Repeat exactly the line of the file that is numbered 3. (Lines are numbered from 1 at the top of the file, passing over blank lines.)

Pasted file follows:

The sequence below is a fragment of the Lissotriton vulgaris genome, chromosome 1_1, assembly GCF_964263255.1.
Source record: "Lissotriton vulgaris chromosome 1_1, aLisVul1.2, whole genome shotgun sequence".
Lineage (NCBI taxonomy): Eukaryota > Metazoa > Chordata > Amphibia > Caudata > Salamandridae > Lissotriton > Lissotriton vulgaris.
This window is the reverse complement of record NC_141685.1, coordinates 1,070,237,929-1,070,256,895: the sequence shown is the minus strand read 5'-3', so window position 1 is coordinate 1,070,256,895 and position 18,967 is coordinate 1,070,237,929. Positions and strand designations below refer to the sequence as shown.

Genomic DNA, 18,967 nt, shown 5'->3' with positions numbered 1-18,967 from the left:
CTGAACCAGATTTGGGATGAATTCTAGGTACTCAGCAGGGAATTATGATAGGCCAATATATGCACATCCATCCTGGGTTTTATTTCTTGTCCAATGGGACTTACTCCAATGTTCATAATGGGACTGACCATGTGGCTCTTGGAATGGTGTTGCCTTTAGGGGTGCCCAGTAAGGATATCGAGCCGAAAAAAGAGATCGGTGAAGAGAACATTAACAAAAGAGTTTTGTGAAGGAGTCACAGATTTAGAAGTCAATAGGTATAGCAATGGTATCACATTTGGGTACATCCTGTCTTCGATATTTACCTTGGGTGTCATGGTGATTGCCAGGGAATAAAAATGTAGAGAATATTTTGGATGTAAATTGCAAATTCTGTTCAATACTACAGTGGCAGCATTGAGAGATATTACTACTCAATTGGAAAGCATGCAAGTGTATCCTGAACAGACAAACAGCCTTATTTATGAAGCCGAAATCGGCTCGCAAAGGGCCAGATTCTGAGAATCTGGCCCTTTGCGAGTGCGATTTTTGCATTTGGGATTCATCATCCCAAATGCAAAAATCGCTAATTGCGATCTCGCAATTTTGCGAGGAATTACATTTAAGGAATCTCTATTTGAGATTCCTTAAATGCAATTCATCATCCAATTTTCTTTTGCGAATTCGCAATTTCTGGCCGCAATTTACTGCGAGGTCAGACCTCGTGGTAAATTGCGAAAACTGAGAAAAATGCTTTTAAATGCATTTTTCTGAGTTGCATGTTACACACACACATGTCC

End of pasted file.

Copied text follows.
Lineage (NCBI taxonomy): Eukaryota > Metazoa > Chordata > Amphibia > Caudata > Salamandridae > Lissotriton > Lissotriton vulgaris.